alt image description alt image description alt image description alt image description alt image description alt image description alt image description alt image description alt image description alt image description alt image description alt image description alt image description alt image description alt image description alt image description

Author Topic: Tornado trees  (Read 12536 times)

Offline SDB777

  • Senior Contributor
  • ****
  • Posts: 335
  • Topics: 68
  • Referrals: 0
Tornado trees
« on: September 22, 2011, 08:13:30 AM »
Local person that had been part of a good size tornado(EF3/4-ish size) has some trees that need cleaned up. And I'm in need of some logs to mill for lumber/beams....free work for free logs(you get the idea)


-No powerlines, buildings, or city utilities are anywhere near where the trees that are damaged are located.
-This this rural property and no trees can be felled that are not leaning or 'rootballed'.

-Anything scary that my twisted mind has already thought up and missed?


Should I write something up along the lines of a 'Release' or something?  Do I need to write up anything telling the landowner that I am not insured, nor claim to be....and that any damages that may/may not happen are not my fault or something?

Thanks



Scott (just don't want to be sued) B B
Just got my website up/running:    www.slabsblanksandboards.com
Where I get 95% of my chainsaw needs:    www.pinnaclearboristsupplies.com/

Offline Frank Pender - AKA "Tail Gunner"

  • Administrator
  • Old Timers Club
  • *****
  • Posts: 1965
  • Topics: 145
  • Referrals: 11
    • www.TanglewoodTimber@aol.com
Re: Tornado trees
« Reply #1 on: September 22, 2011, 10:35:08 PM »
Get him to sign as hold harmless statement, on your behalf, due to your getting injured, due to your being careless, or something.  Check your home owners policy, to see if you have any insurance coverage for such things

Offline Stevem

  • Old Timers Club
  • *****
  • Posts: 1106
  • Topics: 100
  • Referrals: 1
Re: Tornado trees
« Reply #2 on: September 22, 2011, 11:53:05 PM »
And be aware that wind fall trees can be under a lot of tension as you make the first cut.  They can jump as cut in any direction or bind the saw in the cut.  Really embarrassing with an audience.

Showed one pen I made and got an order for 15.  Now got to figure out how to do it "right."  Going to be spalted Myrtle Wood which I have a lot of now.

Enjoy your sawing hobby.
Stevem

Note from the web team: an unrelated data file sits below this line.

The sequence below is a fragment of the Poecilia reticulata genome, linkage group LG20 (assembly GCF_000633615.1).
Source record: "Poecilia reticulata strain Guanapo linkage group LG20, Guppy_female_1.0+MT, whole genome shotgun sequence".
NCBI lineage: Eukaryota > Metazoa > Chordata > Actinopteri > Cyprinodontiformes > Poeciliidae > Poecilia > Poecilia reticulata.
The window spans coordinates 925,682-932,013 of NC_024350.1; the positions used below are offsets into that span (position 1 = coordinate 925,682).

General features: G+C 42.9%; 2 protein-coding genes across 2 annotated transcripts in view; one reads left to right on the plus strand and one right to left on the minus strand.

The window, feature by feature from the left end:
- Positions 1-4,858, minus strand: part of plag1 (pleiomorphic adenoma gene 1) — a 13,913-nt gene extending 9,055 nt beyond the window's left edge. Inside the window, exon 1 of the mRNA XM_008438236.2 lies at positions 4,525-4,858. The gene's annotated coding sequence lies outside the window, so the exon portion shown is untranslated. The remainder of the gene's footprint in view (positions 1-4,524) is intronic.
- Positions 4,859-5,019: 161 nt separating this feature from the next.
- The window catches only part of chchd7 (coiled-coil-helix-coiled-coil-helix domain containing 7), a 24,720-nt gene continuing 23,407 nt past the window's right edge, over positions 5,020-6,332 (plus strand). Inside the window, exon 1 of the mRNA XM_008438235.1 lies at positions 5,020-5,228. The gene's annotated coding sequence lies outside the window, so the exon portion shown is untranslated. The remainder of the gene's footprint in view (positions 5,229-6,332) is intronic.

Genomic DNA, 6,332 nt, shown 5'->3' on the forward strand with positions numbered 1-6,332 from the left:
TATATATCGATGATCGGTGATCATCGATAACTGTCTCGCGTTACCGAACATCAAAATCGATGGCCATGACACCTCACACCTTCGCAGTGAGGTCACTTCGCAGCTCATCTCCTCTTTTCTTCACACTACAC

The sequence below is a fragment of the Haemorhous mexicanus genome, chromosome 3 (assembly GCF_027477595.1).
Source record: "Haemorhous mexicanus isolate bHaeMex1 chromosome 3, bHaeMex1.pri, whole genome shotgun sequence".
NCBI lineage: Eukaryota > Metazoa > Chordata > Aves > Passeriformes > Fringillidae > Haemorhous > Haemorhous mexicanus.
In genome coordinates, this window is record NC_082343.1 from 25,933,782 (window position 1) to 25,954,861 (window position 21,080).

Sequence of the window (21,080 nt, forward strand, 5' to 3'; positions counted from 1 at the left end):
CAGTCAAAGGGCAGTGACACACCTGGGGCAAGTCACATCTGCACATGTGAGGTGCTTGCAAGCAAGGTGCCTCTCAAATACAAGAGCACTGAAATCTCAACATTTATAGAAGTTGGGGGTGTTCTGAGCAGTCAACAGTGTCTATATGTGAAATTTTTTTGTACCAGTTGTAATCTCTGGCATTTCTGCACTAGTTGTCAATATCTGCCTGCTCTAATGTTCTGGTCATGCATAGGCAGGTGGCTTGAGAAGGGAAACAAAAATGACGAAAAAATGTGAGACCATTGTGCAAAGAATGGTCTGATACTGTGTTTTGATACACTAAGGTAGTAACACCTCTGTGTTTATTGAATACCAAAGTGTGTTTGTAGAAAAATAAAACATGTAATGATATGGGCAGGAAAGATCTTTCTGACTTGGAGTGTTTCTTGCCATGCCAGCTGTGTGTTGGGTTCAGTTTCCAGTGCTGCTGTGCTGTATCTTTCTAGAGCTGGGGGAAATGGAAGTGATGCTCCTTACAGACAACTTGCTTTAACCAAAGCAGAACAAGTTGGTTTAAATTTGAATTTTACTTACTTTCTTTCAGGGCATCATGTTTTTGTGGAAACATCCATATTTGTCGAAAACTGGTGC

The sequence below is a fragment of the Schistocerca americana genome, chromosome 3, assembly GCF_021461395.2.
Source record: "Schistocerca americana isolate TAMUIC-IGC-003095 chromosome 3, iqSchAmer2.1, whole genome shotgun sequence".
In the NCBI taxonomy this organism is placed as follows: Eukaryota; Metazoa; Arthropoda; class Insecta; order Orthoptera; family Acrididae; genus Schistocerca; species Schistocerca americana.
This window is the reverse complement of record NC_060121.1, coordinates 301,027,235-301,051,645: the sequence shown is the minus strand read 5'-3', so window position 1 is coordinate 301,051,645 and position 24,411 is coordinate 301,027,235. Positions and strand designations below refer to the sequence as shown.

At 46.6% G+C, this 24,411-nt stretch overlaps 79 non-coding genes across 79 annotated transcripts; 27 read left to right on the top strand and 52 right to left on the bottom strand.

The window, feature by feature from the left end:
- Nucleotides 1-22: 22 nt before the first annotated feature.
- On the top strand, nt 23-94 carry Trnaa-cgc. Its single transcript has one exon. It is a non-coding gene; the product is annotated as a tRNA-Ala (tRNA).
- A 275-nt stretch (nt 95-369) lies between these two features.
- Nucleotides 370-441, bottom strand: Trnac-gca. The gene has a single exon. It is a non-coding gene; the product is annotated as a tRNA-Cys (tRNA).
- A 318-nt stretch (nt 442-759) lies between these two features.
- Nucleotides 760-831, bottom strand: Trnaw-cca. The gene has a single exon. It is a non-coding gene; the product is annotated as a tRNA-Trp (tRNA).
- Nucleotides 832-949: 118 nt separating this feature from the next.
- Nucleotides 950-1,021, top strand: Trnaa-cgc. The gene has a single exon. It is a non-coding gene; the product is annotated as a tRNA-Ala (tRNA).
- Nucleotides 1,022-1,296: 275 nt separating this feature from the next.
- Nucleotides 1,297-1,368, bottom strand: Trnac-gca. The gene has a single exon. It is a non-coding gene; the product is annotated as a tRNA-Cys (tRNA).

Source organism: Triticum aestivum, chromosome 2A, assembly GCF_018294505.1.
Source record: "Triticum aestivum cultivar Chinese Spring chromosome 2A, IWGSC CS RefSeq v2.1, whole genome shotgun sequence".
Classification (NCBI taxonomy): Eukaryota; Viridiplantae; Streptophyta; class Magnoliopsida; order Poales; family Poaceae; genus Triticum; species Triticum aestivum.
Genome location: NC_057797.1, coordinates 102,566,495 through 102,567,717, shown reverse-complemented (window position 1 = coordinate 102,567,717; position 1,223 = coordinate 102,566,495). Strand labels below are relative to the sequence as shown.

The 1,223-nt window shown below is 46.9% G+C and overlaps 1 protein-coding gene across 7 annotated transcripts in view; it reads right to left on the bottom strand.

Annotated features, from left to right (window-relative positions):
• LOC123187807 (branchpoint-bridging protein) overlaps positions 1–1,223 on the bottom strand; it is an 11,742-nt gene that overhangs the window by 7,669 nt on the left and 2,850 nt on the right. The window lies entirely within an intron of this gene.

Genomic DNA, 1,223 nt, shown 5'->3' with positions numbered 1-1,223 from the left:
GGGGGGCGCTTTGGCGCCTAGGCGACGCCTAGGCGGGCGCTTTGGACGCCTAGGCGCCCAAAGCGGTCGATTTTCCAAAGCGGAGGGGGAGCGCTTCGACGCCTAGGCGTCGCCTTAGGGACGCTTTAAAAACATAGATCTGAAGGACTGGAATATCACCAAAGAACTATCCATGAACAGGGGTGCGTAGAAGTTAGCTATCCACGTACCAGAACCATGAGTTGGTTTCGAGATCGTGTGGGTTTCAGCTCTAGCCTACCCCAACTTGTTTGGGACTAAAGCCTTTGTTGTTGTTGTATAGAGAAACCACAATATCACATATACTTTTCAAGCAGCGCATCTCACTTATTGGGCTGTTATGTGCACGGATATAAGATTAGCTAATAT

Because you can doesn't mean you should!

Offline SDB777

  • Senior Contributor
  • ****
  • Posts: 335
  • Topics: 68
  • Referrals: 0
Re: Tornado trees
« Reply #3 on: September 25, 2011, 11:44:37 AM »
Hold harmless is sound advise.  I'll need to wander around the 'net for a minute and find one that will fit my needs....shouldn't be a problem there, everything less is on the 'net.



Went to the two places yesterday morning to 'inspect'. 
Things sure are different from one site to another! 
First place was just a basic 'clean-up' with maybe two short sections that I could use for my needs(and no telling how bad the inside of the tree looks without knocking it down-top was ripped out and it had some hollow knots).  Thinking this site would be really nice if someone needed to cut about 2 cords of firewood for next winter.

Second place......dream come true!  Straight line winds pushed over about 15 - 30"+ Oaks, 4 - 15"+ Cherry, and maybe 6 - 26"+ unknowns(think they are Sweetgum).  All the trees are laying in fields that are kept very well, and no rocks to be found anywhere!

Already cut one of the Sweetgums and scored 2 - 8-1/2' logs(butt was 29"-might need to do some trimming once it's on my mill to get the head past it), 2 - gaint crotches, and some small main trunk limbs.....not bad for 2-1/2 hours!



Scott (hobby-yeah right) B
Just got my website up/running:    www.slabsblanksandboards.com
Where I get 95% of my chainsaw needs:    www.pinnaclearboristsupplies.com/

Offline Stevem

  • Old Timers Club
  • *****
  • Posts: 1106
  • Topics: 100
  • Referrals: 1
Re: Tornado trees
« Reply #4 on: September 25, 2011, 08:30:53 PM »
SDB777,

Nice find!  Are you going to build a drying shed to put the sawn boards in?

One of the reasons that mills don't like "yard" trees is people hang "Yard Sale" signs on them and don't take the nails out when they take the sign down, if they ever take it down.  

FWIW:

You might want to consider some sort of metal detector to check logs for metal before you saw.  One 16d nail = one saw blade.  Mine doubles as another hobby interest.  

In oak, chestnut and black walnut (at least) nails stain the wood black to black blue.  I've found nails over 10" deep and of course no sign of the nail on the outside.  Frank tells me the stain runs down the tree verses up.  So if you see stain in the stump or but cut the tree has iron in it. Most nails (not all) are from 4' to 7' above ground level.  Metal detectors won't find lead bullets but they cut easy anyway.

  
Stevem
Because you can doesn't mean you should!

Offline bandmiller2

  • Senior Contributor
  • ****
  • Posts: 369
  • Topics: 37
  • Referrals: 1
Re: Tornado trees
« Reply #5 on: February 13, 2016, 08:14:35 PM »
Not to be a spoil sport mate but if those trees were twisted they may be no good for milling especially timbers. I know lightning struck trees are usually not worth cutting. I would try a couple of logs before commiting to the lot. Frank C.